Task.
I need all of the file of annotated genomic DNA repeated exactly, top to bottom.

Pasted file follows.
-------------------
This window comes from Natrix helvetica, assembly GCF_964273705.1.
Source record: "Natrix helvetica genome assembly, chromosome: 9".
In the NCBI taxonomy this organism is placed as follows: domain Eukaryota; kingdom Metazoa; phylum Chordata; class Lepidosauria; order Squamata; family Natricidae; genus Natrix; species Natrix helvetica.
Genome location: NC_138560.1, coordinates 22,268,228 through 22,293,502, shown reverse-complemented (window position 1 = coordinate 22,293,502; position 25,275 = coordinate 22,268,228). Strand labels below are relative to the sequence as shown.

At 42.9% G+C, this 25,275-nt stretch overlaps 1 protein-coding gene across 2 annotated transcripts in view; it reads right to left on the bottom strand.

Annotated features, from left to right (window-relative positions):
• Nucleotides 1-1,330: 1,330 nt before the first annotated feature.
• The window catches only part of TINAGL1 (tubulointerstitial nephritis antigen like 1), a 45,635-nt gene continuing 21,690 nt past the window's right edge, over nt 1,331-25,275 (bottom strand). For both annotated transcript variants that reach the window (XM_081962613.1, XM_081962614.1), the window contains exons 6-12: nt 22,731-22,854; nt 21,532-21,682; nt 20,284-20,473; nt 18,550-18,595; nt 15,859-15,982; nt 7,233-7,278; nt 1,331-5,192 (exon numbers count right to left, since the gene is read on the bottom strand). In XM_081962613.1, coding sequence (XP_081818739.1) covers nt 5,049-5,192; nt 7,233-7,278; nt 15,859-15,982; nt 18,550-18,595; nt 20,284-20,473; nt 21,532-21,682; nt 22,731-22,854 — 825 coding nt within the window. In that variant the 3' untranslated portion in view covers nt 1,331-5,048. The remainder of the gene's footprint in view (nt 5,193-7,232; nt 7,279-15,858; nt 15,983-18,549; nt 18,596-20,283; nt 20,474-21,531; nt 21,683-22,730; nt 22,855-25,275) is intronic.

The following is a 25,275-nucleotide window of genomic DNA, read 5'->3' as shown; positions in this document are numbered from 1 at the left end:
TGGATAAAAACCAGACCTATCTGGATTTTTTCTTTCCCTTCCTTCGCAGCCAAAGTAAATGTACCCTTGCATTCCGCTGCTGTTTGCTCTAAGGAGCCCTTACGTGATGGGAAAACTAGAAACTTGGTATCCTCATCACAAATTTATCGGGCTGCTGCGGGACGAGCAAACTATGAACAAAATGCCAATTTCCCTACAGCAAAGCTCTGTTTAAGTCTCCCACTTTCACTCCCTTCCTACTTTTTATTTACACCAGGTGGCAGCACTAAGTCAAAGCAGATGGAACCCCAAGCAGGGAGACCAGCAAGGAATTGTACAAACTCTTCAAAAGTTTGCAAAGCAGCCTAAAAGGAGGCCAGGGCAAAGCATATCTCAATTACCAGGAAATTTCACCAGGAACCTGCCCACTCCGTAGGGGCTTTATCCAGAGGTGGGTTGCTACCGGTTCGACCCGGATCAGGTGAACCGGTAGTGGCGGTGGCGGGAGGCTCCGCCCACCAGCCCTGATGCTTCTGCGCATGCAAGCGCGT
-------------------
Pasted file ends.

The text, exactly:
This window comes from Natrix helvetica, assembly GCF_964273705.1.
Source record: "Natrix helvetica genome assembly, chromosome: 9".
In the NCBI taxonomy this organism is placed as follows: domain Eukaryota; kingdom Metazoa; phylum Chordata; class Lepidosauria; order Squamata; family Natricidae; genus Natrix; species Natrix helvetica.
Genome location: NC_138560.1, coordinates 22,268,228 through 22,293,502, shown reverse-complemented (window position 1 = coordinate 22,293,502; position 25,275 = coordinate 22,268,228). Strand labels below are relative to the sequence as shown.

At 42.9% G+C, this 25,275-nt stretch overlaps 1 protein-coding gene across 2 annotated transcripts in view; it reads right to left on the bottom strand.

Annotated features, from left to right (window-relative positions):
• Nucleotides 1-1,330: 1,330 nt before the first annotated feature.
• The window catches only part of TINAGL1 (tubulointerstitial nephritis antigen like 1), a 45,635-nt gene continuing 21,690 nt past the window's right edge, over nt 1,331-25,275 (bottom strand). For both annotated transcript variants that reach the window (XM_081962613.1, XM_081962614.1), the window contains exons 6-12: nt 22,731-22,854; nt 21,532-21,682; nt 20,284-20,473; nt 18,550-18,595; nt 15,859-15,982; nt 7,233-7,278; nt 1,331-5,192 (exon numbers count right to left, since the gene is read on the bottom strand). In XM_081962613.1, coding sequence (XP_081818739.1) covers nt 5,049-5,192; nt 7,233-7,278; nt 15,859-15,982; nt 18,550-18,595; nt 20,284-20,473; nt 21,532-21,682; nt 22,731-22,854 — 825 coding nt within the window. In that variant the 3' untranslated portion in view covers nt 1,331-5,048. The remainder of the gene's footprint in view (nt 5,193-7,232; nt 7,279-15,858; nt 15,983-18,549; nt 18,596-20,283; nt 20,474-21,531; nt 21,683-22,730; nt 22,855-25,275) is intronic.

The following is a 25,275-nucleotide window of genomic DNA, read 5'->3' as shown; positions in this document are numbered from 1 at the left end:
TGGATAAAAACCAGACCTATCTGGATTTTTTCTTTCCCTTCCTTCGCAGCCAAAGTAAATGTACCCTTGCATTCCGCTGCTGTTTGCTCTAAGGAGCCCTTACGTGATGGGAAAACTAGAAACTTGGTATCCTCATCACAAATTTATCGGGCTGCTGCGGGACGAGCAAACTATGAACAAAATGCCAATTTCCCTACAGCAAAGCTCTGTTTAAGTCTCCCACTTTCACTCCCTTCCTACTTTTTATTTACACCAGGTGGCAGCACTAAGTCAAAGCAGATGGAACCCCAAGCAGGGAGACCAGCAAGGAATTGTACAAACTCTTCAAAAGTTTGCAAAGCAGCCTAAAAGGAGGCCAGGGCAAAGCATATCTCAATTACCAGGAAATTTCACCAGGAACCTGCCCACTCCGTAGGGGCTTTATCCAGAGGTGGGTTGCTACCGGTTCGACCCGGATCAGGTGAACCGGTAGTGGCGGTGGCGGGAGGCTCCGCCCACCAGCCCTGATGCTTCTGCGCATGCAAGCGCGT